Environment Minister John Baird loves to talk about how the Conservative Government in Ottawa is more than just talk when it comes to their hot air Green Plan. They take action. Well Canadians are still waiting for their kickback for buying a Green Car.
More than four months after announcing rebates for those who buy fuel-sipping cars and trucks, the federal government has not paid a cent to buyers of 2006 and 2007 models that qualify, and automakers are voicing complaints as 2008 models flow on to dealers' lots.
The ecoAuto feebate program set up in the March federal budget, offers rebates of up to $2,000 and also slaps a maximum levy of $4,000 on gas guzzlers. But it is angering consumers and growing increasingly messy for the auto companies, associations representing the major automakers operating in Canada say in a letter to Transport Minister Lawrence Cannon, Finance Minister Jim Flaherty and Environment Minister John Baird.
By contrast, Honda Canada Inc., began offering rebates on its Fit subcompact car and manual transmission Civic compact in May, made them retroactive to budget day, March 19, and is paying the money, senior vice-president Jim Miller said Monday.
The Fit did not qualify under the federal scheme because it uses 6.6 litres of gas to travel 100 kilometres, just missing the cut-off line for rebates on 2007 and 2006 vehicles, which is set at 6.5 litres per 100 kilometres.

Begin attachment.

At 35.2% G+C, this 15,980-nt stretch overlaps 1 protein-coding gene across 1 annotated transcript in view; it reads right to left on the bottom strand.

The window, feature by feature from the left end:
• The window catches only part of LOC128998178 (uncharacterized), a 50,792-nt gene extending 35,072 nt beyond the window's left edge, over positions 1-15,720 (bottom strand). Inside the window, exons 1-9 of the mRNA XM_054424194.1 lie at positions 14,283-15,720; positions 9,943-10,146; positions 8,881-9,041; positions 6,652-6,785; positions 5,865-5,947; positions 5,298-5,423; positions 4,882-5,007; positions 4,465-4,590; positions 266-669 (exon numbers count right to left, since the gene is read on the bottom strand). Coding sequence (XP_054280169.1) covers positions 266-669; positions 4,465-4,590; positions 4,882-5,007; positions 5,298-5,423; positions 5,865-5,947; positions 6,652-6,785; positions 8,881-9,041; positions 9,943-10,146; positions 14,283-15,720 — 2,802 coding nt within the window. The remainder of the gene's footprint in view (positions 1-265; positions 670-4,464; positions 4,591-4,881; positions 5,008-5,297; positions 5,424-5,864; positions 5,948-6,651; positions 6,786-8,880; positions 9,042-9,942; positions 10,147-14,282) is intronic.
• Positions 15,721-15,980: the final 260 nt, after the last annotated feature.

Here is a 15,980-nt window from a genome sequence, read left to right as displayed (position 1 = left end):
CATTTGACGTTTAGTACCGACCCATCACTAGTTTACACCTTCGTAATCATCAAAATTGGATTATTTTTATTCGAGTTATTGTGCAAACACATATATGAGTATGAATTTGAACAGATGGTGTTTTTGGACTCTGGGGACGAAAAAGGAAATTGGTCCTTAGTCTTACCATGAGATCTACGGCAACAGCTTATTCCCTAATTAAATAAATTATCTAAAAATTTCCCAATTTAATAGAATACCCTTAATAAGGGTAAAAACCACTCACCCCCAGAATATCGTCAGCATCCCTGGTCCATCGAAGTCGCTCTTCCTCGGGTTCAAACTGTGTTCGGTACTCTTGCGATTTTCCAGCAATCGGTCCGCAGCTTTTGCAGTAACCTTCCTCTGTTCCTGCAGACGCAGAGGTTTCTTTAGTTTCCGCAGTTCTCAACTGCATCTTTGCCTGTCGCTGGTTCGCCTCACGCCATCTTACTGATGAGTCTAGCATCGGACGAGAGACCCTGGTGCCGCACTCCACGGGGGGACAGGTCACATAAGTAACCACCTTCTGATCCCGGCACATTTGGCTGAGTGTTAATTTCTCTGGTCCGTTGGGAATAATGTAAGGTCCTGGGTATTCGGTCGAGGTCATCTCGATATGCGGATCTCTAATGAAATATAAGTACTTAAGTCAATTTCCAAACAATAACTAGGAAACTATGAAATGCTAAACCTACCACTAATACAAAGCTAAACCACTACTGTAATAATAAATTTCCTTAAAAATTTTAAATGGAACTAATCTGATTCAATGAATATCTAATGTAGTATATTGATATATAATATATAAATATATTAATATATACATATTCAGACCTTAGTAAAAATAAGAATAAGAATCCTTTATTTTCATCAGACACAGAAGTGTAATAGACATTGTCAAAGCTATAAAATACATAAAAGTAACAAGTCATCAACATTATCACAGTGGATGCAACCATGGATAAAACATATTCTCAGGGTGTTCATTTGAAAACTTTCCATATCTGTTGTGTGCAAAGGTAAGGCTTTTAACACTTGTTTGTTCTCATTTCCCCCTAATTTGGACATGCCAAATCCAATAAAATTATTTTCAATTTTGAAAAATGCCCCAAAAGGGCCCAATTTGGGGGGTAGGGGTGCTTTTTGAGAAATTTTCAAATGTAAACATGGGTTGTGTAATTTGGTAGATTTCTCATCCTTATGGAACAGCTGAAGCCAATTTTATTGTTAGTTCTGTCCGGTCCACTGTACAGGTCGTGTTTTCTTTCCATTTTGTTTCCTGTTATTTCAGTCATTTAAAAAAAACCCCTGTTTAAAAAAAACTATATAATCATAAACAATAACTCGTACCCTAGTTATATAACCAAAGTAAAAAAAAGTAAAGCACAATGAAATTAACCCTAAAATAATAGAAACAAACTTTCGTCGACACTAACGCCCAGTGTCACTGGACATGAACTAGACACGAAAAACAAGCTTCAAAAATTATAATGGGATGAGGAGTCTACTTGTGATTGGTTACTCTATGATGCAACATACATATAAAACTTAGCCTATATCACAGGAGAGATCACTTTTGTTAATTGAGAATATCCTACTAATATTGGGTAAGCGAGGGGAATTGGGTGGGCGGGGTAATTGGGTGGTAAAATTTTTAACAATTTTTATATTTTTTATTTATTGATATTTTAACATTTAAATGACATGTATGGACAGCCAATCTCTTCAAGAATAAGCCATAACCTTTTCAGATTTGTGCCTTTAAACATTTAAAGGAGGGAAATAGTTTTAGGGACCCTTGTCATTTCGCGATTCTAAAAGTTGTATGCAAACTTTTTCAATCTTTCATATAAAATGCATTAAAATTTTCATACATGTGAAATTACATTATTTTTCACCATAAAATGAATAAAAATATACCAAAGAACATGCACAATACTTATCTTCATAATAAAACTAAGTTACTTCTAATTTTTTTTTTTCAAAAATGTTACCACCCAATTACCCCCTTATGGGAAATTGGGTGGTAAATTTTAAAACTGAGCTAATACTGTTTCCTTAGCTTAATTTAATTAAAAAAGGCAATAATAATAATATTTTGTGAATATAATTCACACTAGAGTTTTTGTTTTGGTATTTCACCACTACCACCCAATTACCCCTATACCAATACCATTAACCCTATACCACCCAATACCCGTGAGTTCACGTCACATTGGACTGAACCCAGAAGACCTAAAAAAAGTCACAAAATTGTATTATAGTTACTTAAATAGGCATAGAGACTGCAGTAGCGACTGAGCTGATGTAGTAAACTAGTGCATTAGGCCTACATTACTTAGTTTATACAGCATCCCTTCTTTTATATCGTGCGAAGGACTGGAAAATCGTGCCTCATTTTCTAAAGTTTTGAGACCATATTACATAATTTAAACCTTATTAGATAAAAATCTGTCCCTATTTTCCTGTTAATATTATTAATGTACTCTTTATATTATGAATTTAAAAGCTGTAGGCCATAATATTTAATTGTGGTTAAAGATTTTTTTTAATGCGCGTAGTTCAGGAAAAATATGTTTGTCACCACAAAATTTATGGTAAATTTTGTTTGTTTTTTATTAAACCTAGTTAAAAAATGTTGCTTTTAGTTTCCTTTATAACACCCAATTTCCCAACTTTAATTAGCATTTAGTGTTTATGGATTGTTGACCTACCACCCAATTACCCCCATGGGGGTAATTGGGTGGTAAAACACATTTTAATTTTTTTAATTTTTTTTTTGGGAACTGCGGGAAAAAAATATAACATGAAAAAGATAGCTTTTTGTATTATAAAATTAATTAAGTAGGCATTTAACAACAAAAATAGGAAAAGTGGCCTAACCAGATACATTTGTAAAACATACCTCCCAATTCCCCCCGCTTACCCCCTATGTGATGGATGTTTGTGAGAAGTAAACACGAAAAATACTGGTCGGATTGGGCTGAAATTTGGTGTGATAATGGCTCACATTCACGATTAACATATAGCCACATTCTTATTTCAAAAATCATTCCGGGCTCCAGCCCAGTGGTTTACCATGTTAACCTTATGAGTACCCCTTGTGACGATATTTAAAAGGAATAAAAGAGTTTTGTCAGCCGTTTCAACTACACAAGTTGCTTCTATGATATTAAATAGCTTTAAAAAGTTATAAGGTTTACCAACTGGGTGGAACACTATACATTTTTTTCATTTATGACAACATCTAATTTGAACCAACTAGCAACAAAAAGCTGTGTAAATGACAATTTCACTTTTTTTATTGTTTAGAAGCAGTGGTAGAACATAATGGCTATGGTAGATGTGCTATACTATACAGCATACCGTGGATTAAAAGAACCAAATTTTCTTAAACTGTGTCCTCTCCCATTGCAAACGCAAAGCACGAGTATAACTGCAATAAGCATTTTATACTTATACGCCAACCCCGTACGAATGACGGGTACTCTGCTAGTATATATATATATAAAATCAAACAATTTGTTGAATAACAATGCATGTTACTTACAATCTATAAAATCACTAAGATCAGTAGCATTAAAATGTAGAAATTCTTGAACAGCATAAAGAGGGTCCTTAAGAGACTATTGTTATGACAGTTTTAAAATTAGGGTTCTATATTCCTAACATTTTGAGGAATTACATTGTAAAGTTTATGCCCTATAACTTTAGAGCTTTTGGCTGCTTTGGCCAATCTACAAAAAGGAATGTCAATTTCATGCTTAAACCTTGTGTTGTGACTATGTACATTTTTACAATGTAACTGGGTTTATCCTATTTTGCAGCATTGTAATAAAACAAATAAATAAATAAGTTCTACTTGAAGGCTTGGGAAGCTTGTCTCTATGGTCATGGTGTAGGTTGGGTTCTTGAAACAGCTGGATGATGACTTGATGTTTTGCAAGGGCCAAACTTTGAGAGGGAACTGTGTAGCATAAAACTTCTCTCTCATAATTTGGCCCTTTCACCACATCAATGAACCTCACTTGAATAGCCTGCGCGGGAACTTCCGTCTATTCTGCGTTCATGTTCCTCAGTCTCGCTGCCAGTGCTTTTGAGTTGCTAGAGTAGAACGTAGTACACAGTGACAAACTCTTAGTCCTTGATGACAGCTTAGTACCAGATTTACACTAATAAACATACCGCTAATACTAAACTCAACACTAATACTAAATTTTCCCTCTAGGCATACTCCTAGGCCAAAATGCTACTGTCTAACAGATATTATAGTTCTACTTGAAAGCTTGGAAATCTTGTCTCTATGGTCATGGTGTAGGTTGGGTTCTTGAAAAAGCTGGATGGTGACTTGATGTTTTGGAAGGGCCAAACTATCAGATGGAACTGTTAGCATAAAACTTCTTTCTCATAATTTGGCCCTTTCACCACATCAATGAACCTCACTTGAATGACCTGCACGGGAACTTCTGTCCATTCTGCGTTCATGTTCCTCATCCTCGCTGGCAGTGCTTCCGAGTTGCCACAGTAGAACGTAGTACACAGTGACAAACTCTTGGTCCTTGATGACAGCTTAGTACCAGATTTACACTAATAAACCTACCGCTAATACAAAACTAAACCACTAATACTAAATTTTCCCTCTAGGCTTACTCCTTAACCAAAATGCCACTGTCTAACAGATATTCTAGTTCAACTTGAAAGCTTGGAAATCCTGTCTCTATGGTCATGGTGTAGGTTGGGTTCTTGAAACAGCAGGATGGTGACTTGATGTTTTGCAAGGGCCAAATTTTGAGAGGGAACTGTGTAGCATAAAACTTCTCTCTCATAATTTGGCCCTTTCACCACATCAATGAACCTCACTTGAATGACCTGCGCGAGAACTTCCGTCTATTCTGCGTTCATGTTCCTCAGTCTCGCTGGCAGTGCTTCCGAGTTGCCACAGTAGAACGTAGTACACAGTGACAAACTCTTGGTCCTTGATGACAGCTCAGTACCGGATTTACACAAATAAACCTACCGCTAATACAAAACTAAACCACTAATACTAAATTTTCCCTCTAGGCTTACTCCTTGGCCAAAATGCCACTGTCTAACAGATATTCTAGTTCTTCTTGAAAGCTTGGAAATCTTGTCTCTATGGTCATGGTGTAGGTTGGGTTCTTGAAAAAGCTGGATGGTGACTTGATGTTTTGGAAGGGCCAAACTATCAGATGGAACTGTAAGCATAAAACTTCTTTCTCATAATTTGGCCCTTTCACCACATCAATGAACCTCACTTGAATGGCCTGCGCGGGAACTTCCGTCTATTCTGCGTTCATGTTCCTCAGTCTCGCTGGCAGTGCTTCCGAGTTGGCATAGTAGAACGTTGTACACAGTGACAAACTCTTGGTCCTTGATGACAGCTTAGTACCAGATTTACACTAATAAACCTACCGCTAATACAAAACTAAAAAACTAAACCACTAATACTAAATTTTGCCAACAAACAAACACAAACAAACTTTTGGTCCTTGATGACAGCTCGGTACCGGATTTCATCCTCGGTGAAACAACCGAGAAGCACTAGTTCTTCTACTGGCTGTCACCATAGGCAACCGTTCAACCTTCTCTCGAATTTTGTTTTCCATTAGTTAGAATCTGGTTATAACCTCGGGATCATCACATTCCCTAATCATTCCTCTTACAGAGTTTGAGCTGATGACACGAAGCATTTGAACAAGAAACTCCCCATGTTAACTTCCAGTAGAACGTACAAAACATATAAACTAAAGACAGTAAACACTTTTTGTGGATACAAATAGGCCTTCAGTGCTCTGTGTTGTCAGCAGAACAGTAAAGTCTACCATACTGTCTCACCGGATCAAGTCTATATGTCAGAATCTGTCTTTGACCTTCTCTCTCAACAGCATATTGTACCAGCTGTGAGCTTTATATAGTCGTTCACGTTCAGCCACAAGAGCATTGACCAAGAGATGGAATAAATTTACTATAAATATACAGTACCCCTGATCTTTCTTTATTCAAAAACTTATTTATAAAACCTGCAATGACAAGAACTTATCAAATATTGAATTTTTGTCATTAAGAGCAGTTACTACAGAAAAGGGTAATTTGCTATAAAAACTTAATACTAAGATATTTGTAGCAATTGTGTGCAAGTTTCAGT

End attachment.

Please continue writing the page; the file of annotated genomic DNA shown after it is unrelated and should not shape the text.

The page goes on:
People who bought Toyota Yaris subcompacts, ethanol-powered Chevrolet Impalas and Chrysler Sebrings, diesel-powered Smart cars and other alternative -technology vehicles after March 19 are eligible for rebates.
Although sales of Toyota's Yaris jumped in April and May after the program was introduced, they fell in June.
Industry analyst Dennis DesRosiers, who heads DesRosiers Automotive Consultants Inc., said an analysis of subcompact sales for the past two years shows the so-called feebate program has had little impact on sales.
“We said on day one that the feebate would fail miserably, four months into the program we are being proven to be right,” Mr. DesRosiers said in a note to clients last week.
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